Hampshire College next month will mark the 15-year anniversary of its Cuba study abroad and exchange program, with a two-day celebration and guest speakers who are leaders in US-Cuba relations. Since 2000, Hampshire’s Cuba study abroad program has immersed Hampshire students in Cuban culture, connecting them with the creative community through ties with the Cuban Union of Artists and Writers (UNEAC) and housing them for a semester with Cuban families. Students attend classes and complete independent projects while being tutored by Cuban professionals in their fields of interest. In return, the program brings Cuban artists and writers to Hampshire through the Visiting Cuban Scholars program.
“The Cuba program was kind of a people-to-people effort to go beneath the blockade and establish a relationship,” says Professor of Sociology Margaret Cerullo, who has long been involved with the Cuba program. “It’s always been a solidarity project, and unique among programs in that our students are paired with Cuban tutors and live with Cuban families, so they see what daily life is like and meet Cuban kids their own age.” For information and program contacts, see https://www.hampshire.edu/geo/hampshire-in-cuba
Speakers at the event’s Eqbal Ahmad lecture, titled “U.S.–Cuba Relations: Past, Present, and Future,” will be former chief of mission at the U.S. Interests Section in Havana Wayne Smith, and the eminent historian and leading U.S. scholar of Cuba, Louis A. Pérez, Jr. The lecture which is free and open to the public, will be held on Thursday, November 5, at 4 p.m. in the Robert Crown Center at Hampshire College in Amherst, Mass. The annual Eqbal Ahmad Lecture honors the teaching, scholarship, and activism of the late Eqbal Ahmad, a longtime Hampshire College professor and internationally renowned scholar, writer, and political analyst.
Then on Friday, November 6, a daylong colloquium “Cuba today: What will the United States encounter in Cuba in the 21st century?” will celebrate Hampshire’s longstanding ties with the island nation.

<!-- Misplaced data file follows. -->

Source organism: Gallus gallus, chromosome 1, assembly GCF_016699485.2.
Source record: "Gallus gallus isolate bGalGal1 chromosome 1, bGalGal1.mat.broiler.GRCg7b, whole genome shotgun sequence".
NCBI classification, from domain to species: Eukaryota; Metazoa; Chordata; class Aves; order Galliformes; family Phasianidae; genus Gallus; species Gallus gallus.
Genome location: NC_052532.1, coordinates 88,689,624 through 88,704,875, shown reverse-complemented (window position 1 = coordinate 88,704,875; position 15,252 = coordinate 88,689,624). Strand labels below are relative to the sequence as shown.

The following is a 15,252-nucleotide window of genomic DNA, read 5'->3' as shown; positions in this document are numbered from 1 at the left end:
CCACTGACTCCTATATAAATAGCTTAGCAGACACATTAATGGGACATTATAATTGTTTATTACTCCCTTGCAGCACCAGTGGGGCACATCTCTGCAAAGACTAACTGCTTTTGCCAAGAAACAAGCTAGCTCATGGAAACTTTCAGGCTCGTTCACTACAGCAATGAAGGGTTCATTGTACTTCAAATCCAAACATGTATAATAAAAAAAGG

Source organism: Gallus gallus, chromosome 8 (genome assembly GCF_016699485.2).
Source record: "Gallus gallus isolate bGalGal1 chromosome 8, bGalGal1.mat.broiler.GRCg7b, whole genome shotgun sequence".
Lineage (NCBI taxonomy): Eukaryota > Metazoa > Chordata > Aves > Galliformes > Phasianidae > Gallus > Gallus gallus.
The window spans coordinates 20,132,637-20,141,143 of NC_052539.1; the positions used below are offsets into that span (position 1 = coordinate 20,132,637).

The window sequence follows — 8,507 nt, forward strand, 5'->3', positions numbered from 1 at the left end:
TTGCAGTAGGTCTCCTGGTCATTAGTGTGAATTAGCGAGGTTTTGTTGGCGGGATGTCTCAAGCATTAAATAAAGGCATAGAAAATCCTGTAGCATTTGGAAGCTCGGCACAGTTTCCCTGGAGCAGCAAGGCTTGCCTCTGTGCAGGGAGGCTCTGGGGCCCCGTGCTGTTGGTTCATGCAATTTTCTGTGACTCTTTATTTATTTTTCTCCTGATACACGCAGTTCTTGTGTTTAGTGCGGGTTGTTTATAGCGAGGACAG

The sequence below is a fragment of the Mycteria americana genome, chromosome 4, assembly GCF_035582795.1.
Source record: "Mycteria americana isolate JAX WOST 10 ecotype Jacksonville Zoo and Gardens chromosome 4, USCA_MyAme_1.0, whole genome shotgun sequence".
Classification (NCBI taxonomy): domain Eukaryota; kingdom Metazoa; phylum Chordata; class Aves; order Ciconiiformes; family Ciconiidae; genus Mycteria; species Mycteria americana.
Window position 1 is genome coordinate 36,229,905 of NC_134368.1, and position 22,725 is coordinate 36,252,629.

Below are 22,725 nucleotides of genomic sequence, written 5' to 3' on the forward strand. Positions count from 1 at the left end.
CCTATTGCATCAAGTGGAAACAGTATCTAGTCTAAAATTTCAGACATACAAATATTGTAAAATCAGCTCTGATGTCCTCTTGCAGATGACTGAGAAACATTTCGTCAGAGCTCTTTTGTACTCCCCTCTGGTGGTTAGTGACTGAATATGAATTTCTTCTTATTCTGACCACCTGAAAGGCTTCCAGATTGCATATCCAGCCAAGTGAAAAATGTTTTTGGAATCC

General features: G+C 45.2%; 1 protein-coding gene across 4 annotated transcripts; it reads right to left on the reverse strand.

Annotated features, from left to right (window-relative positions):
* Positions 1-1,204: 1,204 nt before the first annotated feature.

Event speaker Wayne Smith was in the U.S. embassy in Havana when the Cuban Revolution took power in 1959 and remained until it was closed in 1961. One of the State Department’s foremost experts on Cuba, in 1977 President Carter appointed him first chief of the U.S. Interests Section in Havana. Author of The Closest of Enemies: A Personal and Diplomatic History of the Castro Years, he has worked unsparingly and intensively to change U.S. policy toward Cuba. Smith was head of the Latin America Rights & Cuba Project at the Center for International Policy from 1992 to 2015, and is currently retired.
The event’s other speaker is Louis A. Pérez, Jr., one of the most eminent historians of U.S.-Cuban relations. His work has focused on the tangled web of associations and interactions as they have evolved through the 19th and 20th centuries. He is the author of numerous books, the latest of which is his most recent, The Structure of Cuban History: Meanings and Purpose of the Past. Dr. Pérez is the J. Carlyle Sitterson Professor of History and Director at the Institute for the Study of the Americas at the University of North Carolina Chapel Hill.
The daylong colloquium on Friday November 6 will feature tributes to Professor of Politics Carollee Bengelsdorf, who founded the Cuba program, and Professor of Film and Photography Jacqueline Hayden, who has been a key participant. Events include:
- A morning session with Eduardo Hernandez, the Cuban graphic artist and photographer; and Jaime Rodriguez, the chief architect in charge of the restoration of Old Havana. They will address Professor Hayden’s work in Cuba and her collaborations with Cuban artists.
- An afternoon session focusing on Professor Bengelsdorf’s work on women in Cuba and the problem of democracy during the revolution.
- Individual sessions with Professor Pérez; the artist Yillian Torres; the essayist, cultural critic, and Cuba program cofounder Alfredo Prieto; the novelist and literary critic Maggie Mateo; Smith College Professor of Economics Andrew Zimbalist; the feminist journalist Mirta Rodríguez Calderón; and the feminist film critic Danae Dieguez.